In recent studies, we have shown that silymarin, a naturally occurring flavonoid antioxidant, exhibits anti-cancer effects against several epithelial cancers. Here, we assessed its potential as an anti-angiogenic agent employing human umbilical vein endothelial cells (HUVEC) and human prostate and breast cancer epithelial cells. When sub-confluent HUVEC were treated for 48 h, adherent cell number decreased by 50 and 90% at 50 and 100 microg/ml doses, respectively. Apoptotic cell death principally accounted for cell loss at >50 microg/ml doses. In biochemical analysis, silymarin treatment of HUVEC for 6 h resulted in a concentration-dependent decrease in the secretion and cellular content of matrix metalloproteinase (MMP)-2/gelatinase A. Silymarin also inhibited HUVEC tube formation (in vitro capillary differentiation) on a reconstituted extracellular matrix, Matrigel. In other studies, 5 to 6 h exposure of DU145 prostate, and MCF-7 and MDA-MB-468 breast cancer cells to silymarin resulted in a dose-dependent decrease in the secreted vascular endothelial growth factor (VEGF) level in conditioned media without any visible change in cell morphology. The inhibitory effect of silymarin on VEGF secretion occurred as early as 1 h. These observations indicate a rapid inhibitory action of silymarin on the secretion of this primary angiogenic cytokine by cancer epithelial cells. Taken together, the results of this study support the hypothesis that silymarin possesses an anti-angiogenic potential that may critically contribute to its cancer chemopreventive efficacy.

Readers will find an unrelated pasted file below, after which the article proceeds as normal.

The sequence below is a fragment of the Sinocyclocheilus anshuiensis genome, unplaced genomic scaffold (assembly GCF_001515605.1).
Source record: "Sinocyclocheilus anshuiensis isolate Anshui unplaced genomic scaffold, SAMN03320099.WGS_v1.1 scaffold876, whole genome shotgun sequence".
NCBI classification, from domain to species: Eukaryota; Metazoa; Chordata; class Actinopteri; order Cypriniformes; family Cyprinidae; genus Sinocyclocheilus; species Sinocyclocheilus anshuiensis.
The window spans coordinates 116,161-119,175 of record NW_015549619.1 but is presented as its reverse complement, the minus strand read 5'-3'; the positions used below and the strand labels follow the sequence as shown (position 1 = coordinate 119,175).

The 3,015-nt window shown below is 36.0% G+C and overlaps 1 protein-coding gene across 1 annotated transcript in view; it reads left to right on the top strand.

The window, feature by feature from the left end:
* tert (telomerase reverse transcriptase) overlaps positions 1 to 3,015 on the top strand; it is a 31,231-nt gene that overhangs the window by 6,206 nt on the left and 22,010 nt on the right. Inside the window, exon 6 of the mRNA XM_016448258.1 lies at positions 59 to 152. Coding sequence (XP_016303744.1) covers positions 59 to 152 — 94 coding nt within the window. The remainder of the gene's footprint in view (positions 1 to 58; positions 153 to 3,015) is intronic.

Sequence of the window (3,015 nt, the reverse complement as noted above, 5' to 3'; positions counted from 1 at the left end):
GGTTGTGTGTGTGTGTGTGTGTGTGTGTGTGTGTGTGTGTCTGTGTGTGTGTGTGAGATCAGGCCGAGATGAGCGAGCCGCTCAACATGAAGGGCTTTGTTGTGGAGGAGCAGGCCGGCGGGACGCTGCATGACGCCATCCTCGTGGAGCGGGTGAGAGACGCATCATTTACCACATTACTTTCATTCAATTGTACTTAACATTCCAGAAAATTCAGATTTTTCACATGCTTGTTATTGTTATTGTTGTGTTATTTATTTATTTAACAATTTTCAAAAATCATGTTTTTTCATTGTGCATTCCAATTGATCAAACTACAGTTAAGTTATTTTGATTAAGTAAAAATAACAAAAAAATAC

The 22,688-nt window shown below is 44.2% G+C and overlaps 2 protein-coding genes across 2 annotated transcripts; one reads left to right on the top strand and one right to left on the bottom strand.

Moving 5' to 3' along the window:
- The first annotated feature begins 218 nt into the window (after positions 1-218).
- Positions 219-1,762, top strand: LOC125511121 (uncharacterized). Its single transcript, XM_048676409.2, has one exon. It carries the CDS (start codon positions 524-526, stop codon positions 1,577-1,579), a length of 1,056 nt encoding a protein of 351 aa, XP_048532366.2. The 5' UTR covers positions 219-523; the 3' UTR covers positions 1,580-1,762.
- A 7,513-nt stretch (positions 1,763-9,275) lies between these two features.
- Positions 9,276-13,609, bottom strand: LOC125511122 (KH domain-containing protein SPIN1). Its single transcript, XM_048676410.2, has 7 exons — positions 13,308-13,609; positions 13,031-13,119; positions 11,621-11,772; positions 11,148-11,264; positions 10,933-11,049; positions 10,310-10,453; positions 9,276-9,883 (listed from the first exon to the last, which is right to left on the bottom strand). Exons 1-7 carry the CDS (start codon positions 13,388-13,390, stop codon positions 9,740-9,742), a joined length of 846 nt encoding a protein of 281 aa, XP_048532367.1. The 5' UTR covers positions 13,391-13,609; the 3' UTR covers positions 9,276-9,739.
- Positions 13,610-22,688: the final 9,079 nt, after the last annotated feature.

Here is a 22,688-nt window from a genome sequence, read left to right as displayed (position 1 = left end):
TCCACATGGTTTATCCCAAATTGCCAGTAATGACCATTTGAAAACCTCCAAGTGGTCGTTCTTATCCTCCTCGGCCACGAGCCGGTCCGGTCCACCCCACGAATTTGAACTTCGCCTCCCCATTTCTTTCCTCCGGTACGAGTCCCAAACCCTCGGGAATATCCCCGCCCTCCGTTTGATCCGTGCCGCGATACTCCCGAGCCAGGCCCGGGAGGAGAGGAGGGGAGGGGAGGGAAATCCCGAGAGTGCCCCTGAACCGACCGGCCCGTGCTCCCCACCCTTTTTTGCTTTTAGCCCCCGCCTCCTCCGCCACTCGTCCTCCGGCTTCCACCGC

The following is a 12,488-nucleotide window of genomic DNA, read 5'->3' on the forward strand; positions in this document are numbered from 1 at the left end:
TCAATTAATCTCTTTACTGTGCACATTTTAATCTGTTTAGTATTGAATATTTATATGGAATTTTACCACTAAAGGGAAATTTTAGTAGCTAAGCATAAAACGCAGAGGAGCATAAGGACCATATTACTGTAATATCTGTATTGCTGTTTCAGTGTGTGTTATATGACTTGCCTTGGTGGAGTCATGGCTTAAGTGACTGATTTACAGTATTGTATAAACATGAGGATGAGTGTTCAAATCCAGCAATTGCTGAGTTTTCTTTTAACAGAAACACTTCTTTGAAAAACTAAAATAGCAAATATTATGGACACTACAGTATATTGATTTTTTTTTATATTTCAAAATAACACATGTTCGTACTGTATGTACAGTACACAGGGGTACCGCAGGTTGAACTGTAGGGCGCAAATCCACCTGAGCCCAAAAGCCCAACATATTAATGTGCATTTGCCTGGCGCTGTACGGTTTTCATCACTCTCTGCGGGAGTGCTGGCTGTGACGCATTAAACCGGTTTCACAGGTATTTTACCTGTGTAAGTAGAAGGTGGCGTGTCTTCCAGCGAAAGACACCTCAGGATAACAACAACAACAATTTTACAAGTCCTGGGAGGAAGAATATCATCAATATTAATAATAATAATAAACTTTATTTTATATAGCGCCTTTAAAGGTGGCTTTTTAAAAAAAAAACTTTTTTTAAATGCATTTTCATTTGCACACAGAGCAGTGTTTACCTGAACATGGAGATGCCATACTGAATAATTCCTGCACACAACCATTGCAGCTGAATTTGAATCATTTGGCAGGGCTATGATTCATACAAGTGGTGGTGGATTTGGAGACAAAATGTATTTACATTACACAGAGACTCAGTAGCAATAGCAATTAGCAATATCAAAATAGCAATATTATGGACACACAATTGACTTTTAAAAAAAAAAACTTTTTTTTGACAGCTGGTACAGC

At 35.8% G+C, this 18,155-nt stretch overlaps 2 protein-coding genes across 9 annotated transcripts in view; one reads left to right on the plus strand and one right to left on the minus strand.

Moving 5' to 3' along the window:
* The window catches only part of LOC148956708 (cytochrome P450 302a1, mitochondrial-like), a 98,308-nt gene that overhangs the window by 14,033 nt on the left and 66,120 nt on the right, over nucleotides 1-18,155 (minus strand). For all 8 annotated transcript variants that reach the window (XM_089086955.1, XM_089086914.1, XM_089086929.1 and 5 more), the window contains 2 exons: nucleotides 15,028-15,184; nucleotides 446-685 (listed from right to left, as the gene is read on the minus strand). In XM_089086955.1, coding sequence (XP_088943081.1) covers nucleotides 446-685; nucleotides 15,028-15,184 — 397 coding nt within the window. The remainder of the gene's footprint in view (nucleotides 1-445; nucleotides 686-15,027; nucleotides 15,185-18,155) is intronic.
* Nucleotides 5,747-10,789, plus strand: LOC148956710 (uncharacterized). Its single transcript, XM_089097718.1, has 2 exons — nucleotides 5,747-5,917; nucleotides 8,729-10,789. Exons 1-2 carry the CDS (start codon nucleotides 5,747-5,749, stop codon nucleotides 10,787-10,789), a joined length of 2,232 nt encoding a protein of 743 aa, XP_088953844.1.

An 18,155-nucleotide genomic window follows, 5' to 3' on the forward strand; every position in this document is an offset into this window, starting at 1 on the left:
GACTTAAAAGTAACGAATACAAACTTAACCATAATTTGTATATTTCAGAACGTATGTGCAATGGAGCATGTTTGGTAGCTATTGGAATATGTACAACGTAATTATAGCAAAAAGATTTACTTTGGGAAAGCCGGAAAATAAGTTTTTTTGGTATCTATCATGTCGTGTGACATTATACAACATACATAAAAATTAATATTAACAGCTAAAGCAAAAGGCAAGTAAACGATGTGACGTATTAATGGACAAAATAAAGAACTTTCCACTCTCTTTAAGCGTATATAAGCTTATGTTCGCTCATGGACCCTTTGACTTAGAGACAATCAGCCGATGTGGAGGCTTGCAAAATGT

Copyright 2000 Academic Press.